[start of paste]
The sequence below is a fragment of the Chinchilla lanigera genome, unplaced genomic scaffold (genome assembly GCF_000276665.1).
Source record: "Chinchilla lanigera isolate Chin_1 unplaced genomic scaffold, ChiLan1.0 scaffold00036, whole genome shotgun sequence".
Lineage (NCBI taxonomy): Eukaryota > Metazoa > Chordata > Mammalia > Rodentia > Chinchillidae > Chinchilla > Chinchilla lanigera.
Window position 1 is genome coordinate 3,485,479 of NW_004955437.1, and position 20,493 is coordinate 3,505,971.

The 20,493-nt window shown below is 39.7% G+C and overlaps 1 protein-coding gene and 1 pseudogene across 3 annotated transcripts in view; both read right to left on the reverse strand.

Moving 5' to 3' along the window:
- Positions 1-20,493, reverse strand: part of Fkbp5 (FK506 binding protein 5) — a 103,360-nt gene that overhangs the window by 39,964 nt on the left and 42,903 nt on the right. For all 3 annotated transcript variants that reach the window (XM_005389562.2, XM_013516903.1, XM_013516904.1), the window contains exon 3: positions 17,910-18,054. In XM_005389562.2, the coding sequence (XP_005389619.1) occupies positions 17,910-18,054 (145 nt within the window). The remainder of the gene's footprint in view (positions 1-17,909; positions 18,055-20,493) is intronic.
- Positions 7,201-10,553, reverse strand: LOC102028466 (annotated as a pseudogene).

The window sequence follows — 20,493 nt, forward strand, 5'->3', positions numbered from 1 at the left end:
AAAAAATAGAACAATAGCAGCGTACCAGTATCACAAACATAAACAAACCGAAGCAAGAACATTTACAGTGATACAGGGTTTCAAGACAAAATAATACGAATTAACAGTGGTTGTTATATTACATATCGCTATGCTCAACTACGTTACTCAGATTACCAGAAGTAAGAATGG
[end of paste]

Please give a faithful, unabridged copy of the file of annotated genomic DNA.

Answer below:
The sequence below is a fragment of the Chinchilla lanigera genome, unplaced genomic scaffold (genome assembly GCF_000276665.1).
Source record: "Chinchilla lanigera isolate Chin_1 unplaced genomic scaffold, ChiLan1.0 scaffold00036, whole genome shotgun sequence".
Lineage (NCBI taxonomy): Eukaryota > Metazoa > Chordata > Mammalia > Rodentia > Chinchillidae > Chinchilla > Chinchilla lanigera.
Window position 1 is genome coordinate 3,485,479 of NW_004955437.1, and position 20,493 is coordinate 3,505,971.

The 20,493-nt window shown below is 39.7% G+C and overlaps 1 protein-coding gene and 1 pseudogene across 3 annotated transcripts in view; both read right to left on the reverse strand.

Moving 5' to 3' along the window:
- Positions 1-20,493, reverse strand: part of Fkbp5 (FK506 binding protein 5) — a 103,360-nt gene that overhangs the window by 39,964 nt on the left and 42,903 nt on the right. For all 3 annotated transcript variants that reach the window (XM_005389562.2, XM_013516903.1, XM_013516904.1), the window contains exon 3: positions 17,910-18,054. In XM_005389562.2, the coding sequence (XP_005389619.1) occupies positions 17,910-18,054 (145 nt within the window). The remainder of the gene's footprint in view (positions 1-17,909; positions 18,055-20,493) is intronic.
- Positions 7,201-10,553, reverse strand: LOC102028466 (annotated as a pseudogene).

The window sequence follows — 20,493 nt, forward strand, 5'->3', positions numbered from 1 at the left end:
AAAAAATAGAACAATAGCAGCGTACCAGTATCACAAACATAAACAAACCGAAGCAAGAACATTTACAGTGATACAGGGTTTCAAGACAAAATAATACGAATTAACAGTGGTTGTTATATTACATATCGCTATGCTCAACTACGTTACTCAGATTACCAGAAGTAAGAATGG